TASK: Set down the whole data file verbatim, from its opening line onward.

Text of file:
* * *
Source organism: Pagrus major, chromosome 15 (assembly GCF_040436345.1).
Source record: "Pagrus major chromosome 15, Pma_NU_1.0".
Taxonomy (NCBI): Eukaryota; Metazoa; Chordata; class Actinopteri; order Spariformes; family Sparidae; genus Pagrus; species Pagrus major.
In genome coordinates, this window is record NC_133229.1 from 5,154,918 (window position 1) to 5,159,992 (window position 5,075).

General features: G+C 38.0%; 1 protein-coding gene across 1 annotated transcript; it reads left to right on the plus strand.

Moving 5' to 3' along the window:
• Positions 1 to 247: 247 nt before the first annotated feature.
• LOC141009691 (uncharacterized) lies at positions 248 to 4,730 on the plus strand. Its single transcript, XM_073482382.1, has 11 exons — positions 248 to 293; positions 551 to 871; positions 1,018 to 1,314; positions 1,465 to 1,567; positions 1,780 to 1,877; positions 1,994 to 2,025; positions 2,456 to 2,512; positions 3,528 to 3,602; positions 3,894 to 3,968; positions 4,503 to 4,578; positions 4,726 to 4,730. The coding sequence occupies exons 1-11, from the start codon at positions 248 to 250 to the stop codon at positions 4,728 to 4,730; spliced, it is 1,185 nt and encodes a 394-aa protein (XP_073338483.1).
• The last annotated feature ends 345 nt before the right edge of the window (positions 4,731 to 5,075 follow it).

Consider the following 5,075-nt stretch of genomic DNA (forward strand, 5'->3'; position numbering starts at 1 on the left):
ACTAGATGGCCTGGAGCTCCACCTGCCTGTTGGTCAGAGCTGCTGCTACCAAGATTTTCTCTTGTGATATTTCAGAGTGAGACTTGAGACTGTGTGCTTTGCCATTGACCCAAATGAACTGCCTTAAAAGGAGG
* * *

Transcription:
Source organism: Pagrus major, chromosome 15 (assembly GCF_040436345.1).
Source record: "Pagrus major chromosome 15, Pma_NU_1.0".
Taxonomy (NCBI): Eukaryota; Metazoa; Chordata; class Actinopteri; order Spariformes; family Sparidae; genus Pagrus; species Pagrus major.
In genome coordinates, this window is record NC_133229.1 from 5,154,918 (window position 1) to 5,159,992 (window position 5,075).

General features: G+C 38.0%; 1 protein-coding gene across 1 annotated transcript; it reads left to right on the plus strand.

Moving 5' to 3' along the window:
• Positions 1 to 247: 247 nt before the first annotated feature.
• LOC141009691 (uncharacterized) lies at positions 248 to 4,730 on the plus strand. Its single transcript, XM_073482382.1, has 11 exons — positions 248 to 293; positions 551 to 871; positions 1,018 to 1,314; positions 1,465 to 1,567; positions 1,780 to 1,877; positions 1,994 to 2,025; positions 2,456 to 2,512; positions 3,528 to 3,602; positions 3,894 to 3,968; positions 4,503 to 4,578; positions 4,726 to 4,730. The coding sequence occupies exons 1-11, from the start codon at positions 248 to 250 to the stop codon at positions 4,728 to 4,730; spliced, it is 1,185 nt and encodes a 394-aa protein (XP_073338483.1).
• The last annotated feature ends 345 nt before the right edge of the window (positions 4,731 to 5,075 follow it).

Consider the following 5,075-nt stretch of genomic DNA (forward strand, 5'->3'; position numbering starts at 1 on the left):
ACTAGATGGCCTGGAGCTCCACCTGCCTGTTGGTCAGAGCTGCTGCTACCAAGATTTTCTCTTGTGATATTTCAGAGTGAGACTTGAGACTGTGTGCTTTGCCATTGACCCAAATGAACTGCCTTAAAAGGAGG